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With GOP plan dead, future of health care reform uncertain
On Friday, March 24, Speaker of the House Paul Ryan (R-WI) cancelled a vote on the American Health Care Act (AHCA), acknowledging that the Republican replacement bill lacked enough support to pass. The AHCA would have repealed tax penalties for people without health insurance, rolled back federal insurance standards, reduced subsidies for the purchase of private insurance and set new limits on spending for Medicaid. With no alternative plan from Republicans, the Affordable Care Act (ACA) will remain in place. Robert Pear, Thomas Kaplan and Maggie Haberman of The New York Times explain.
Although efforts to repeal have not been successful, the Trump administration can use the regulatory process to change how the law is administered and enforced. The Department of Health and Human Services (HHS) has broad discretion in interpreting the ACA. HHS has already delayed the implementation of alternative payment programs for Medicare, and President Trump signed an executive order instructing departments to minimize the impact of the law, according to Reuters.
Trump, who has asserted that the ACA is on the verge of collapse, must make key regulatory decisions in preparation for 2018. Insurers have asked the Administration to continue cost-sharing subsidies, eliminate a tax on insurers and help stabilize the ACA risk pools through additional funds, notes Zachary Tracer of Bloomberg.
If Trump defends subsidies for low-income consumers in court and encourages insurance participation in the exchanges, he can potentially stabilize the marketplace. To steer the law in a more conservative direction, the Administration could reshape the Medicaid program by providing states with waivers that allow them to impose premiums and work requirements for beneficiaries, writes Margot Sanger-Katz of The New York Times.
Following Friday’s failed repeal attempt, Trump and key White House advisors have stated that they are open to working with Democrats on health care reform. While speaking to Fox News’ Chris Wallace, White House Chief of Staff Reince Priebus indicated the president was considering all available options for addressing health care reform. Priebus acknowledged Republicans may have to compromise and that a perfect bill that satisfies all GOP lawmakers was not possible, writes Mallory Shelbourne of The Hill.
Defeat of GOP health bill eases governors’ worries
Governors from both parties are relieved the Republican health care plan did not pass. Many governors were concerned about provisions in the bill that would cut Medicaid spending by shifting the program to a per capita funding structure. Governors were also worried by reports projecting 14 million people would lose insurance next year, writes The Associated Press.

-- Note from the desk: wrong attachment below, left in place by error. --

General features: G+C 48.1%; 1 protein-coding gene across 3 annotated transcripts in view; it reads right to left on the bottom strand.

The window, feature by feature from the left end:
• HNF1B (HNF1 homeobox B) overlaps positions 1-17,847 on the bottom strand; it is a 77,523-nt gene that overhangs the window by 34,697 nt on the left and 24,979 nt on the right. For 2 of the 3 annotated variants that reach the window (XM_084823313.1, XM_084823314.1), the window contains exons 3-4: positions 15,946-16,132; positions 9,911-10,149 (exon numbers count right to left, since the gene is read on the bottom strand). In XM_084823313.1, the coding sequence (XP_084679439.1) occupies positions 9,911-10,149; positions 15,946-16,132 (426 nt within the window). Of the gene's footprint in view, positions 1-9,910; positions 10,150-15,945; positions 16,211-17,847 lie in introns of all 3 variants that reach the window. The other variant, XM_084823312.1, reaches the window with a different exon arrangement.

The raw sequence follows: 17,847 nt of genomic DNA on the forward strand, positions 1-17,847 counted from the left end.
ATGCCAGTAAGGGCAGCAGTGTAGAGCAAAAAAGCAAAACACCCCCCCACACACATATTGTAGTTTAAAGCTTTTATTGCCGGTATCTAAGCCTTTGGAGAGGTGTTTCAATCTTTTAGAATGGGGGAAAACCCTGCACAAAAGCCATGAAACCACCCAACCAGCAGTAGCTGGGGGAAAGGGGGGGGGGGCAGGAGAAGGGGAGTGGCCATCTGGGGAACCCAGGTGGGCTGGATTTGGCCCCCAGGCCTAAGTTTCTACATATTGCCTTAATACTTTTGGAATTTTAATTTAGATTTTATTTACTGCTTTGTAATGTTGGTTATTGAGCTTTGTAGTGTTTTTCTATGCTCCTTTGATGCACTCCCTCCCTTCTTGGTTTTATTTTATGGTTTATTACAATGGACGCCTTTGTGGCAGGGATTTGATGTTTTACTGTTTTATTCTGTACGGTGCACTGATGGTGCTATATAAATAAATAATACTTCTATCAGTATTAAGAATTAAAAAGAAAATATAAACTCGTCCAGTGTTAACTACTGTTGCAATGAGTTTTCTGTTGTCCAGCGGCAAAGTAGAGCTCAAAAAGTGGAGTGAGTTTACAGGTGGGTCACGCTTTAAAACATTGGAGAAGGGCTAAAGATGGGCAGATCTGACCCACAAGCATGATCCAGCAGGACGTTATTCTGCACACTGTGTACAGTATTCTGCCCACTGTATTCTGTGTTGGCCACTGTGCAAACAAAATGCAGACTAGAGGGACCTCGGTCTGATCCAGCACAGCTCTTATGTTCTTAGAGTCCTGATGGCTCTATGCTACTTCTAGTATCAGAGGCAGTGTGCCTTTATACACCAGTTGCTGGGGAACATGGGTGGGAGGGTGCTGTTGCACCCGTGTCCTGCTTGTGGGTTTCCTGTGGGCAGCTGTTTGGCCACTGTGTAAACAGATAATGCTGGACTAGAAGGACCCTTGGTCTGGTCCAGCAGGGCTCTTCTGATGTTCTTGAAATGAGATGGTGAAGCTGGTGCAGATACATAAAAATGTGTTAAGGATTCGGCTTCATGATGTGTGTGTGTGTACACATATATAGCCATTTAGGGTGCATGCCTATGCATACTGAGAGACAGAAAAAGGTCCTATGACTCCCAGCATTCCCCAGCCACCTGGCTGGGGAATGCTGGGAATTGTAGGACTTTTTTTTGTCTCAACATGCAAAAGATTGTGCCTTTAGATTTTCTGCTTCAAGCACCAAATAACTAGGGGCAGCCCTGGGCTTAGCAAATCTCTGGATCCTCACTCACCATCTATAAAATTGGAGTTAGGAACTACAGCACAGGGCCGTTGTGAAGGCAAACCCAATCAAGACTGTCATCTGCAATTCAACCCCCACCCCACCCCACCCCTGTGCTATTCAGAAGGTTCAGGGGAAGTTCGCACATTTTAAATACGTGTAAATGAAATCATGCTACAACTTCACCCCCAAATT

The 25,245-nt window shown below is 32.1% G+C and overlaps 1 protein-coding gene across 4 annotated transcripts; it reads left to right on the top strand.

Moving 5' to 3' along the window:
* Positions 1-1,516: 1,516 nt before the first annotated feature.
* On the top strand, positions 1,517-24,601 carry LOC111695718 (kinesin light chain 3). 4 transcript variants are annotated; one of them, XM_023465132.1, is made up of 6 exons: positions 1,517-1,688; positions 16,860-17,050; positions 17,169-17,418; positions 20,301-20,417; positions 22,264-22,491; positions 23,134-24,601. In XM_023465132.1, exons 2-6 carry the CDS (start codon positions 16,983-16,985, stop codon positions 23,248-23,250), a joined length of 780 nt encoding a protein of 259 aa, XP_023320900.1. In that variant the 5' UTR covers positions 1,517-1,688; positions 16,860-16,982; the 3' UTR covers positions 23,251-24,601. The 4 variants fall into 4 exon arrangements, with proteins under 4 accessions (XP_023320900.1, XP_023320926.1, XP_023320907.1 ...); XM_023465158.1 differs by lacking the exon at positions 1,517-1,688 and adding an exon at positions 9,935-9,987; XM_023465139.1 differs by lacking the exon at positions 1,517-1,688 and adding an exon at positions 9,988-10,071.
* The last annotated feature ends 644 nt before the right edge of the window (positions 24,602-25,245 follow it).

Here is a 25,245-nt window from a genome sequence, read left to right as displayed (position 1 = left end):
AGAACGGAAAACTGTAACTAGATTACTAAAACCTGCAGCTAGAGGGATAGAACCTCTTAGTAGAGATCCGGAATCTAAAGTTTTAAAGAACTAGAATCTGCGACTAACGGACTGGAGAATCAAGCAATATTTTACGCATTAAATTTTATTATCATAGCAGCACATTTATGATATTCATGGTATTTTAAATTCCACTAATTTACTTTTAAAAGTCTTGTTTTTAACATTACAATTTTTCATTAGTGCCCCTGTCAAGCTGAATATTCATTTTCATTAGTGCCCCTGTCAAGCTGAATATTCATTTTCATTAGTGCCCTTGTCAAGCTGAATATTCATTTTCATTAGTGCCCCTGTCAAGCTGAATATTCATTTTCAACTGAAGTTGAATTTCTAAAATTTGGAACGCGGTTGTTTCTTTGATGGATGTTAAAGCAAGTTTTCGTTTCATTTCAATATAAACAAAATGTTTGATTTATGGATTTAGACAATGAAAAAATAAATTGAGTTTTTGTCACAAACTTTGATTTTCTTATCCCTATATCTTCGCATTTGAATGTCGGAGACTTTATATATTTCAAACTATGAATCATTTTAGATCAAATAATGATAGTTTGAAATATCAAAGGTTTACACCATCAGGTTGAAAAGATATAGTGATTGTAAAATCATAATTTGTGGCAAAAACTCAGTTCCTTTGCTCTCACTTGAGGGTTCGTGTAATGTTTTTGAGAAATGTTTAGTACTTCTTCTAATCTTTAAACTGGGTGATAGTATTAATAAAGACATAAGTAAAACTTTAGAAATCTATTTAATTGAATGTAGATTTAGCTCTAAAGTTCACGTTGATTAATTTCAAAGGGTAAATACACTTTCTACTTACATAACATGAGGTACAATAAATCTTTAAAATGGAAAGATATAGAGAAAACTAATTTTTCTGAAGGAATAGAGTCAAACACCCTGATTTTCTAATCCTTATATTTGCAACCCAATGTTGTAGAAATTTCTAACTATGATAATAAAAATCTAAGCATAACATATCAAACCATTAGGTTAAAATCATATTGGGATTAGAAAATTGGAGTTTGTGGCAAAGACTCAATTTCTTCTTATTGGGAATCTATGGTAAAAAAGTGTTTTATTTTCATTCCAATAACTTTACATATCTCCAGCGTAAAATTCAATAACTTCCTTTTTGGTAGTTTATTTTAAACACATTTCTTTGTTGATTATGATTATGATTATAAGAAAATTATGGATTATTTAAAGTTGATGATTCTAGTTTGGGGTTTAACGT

CMS seeks to increase ACO participation
The Centers for Medicare and Medicaid Services is looking to encourage participation in accountable care organizations (ACO) by automating the system that matches patients with doctors. Virgil Dickson at Modern Healthcare shares that Medicare beneficiaries can visit a website that will assign them to their primary care doctor and the provider’s ACO. The current process assigns patients to ACOs retroactively. The new system will allow providers to know who is participating in ACOs sooner.
Our weekly Blog Review features insightful posts from around the web and keeps an eye on medical industry and health news via the Trend Watch. This week we review posts debating the role of pharmacy benefit managers. This week’s Trend Watch compiles posts discussing ways to structure health care programs.
Pharmacy Benefit Managers
PBMs: A Proven Partner in Keeping Prescriptions Affordable
Coalition for Affordable Prescription Drugs Executive Director Meghan Scott discusses the negative consequences of rising drug prices. She asserts that pharmacy benefit managers are vital to lowering costs, as they help develop tailored programs for organizations to help achieve savings.
Allowable Cost Reimbursements Under Federal Healthcare Programs Need Transparency
National Community Pharmacists Association CEO Douglas Hoey explains that independent community pharmacists can work with providers and patients to offer cheaper generic options for medication. Hoey believes pharmacy benefit managers have the power to set rates for consumers, and federal legislation should bring greater price transparency.
Redesigning Health Care
Redesigning New Jersey’s Medicaid Program: Philanthropy Steps Up
Nicholson Foundation COO Joan Randell and Senior Healthcare Program Officer Rachel Cahill outline their plan to modernize Medicaid in New Jersey. The report consists of more than 20 recommendations and brings together government officials, advocacy groups, health plans and hospital leaders.
With AHCA Defeat, Some Democrats See Chance to Push For Universal Coverage
The Washington Post
Political correspondent David Weigel shares that some Democrats are using the collapse of the Republican health care bill to push for a single-payer system. Several lawmakers are seeking expanded coverage as the next step in reforming the health care system.